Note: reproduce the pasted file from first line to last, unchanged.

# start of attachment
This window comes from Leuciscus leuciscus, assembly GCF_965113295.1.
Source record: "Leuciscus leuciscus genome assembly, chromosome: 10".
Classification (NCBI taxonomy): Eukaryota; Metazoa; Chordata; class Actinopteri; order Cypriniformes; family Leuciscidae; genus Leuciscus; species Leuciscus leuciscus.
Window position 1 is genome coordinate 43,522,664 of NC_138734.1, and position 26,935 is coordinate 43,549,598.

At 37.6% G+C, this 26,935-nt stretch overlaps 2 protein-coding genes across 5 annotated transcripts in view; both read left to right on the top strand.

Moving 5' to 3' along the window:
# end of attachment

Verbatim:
This window comes from Leuciscus leuciscus, assembly GCF_965113295.1.
Source record: "Leuciscus leuciscus genome assembly, chromosome: 10".
Classification (NCBI taxonomy): Eukaryota; Metazoa; Chordata; class Actinopteri; order Cypriniformes; family Leuciscidae; genus Leuciscus; species Leuciscus leuciscus.
Window position 1 is genome coordinate 43,522,664 of NC_138734.1, and position 26,935 is coordinate 43,549,598.

At 37.6% G+C, this 26,935-nt stretch overlaps 2 protein-coding genes across 5 annotated transcripts in view; both read left to right on the top strand.

Moving 5' to 3' along the window: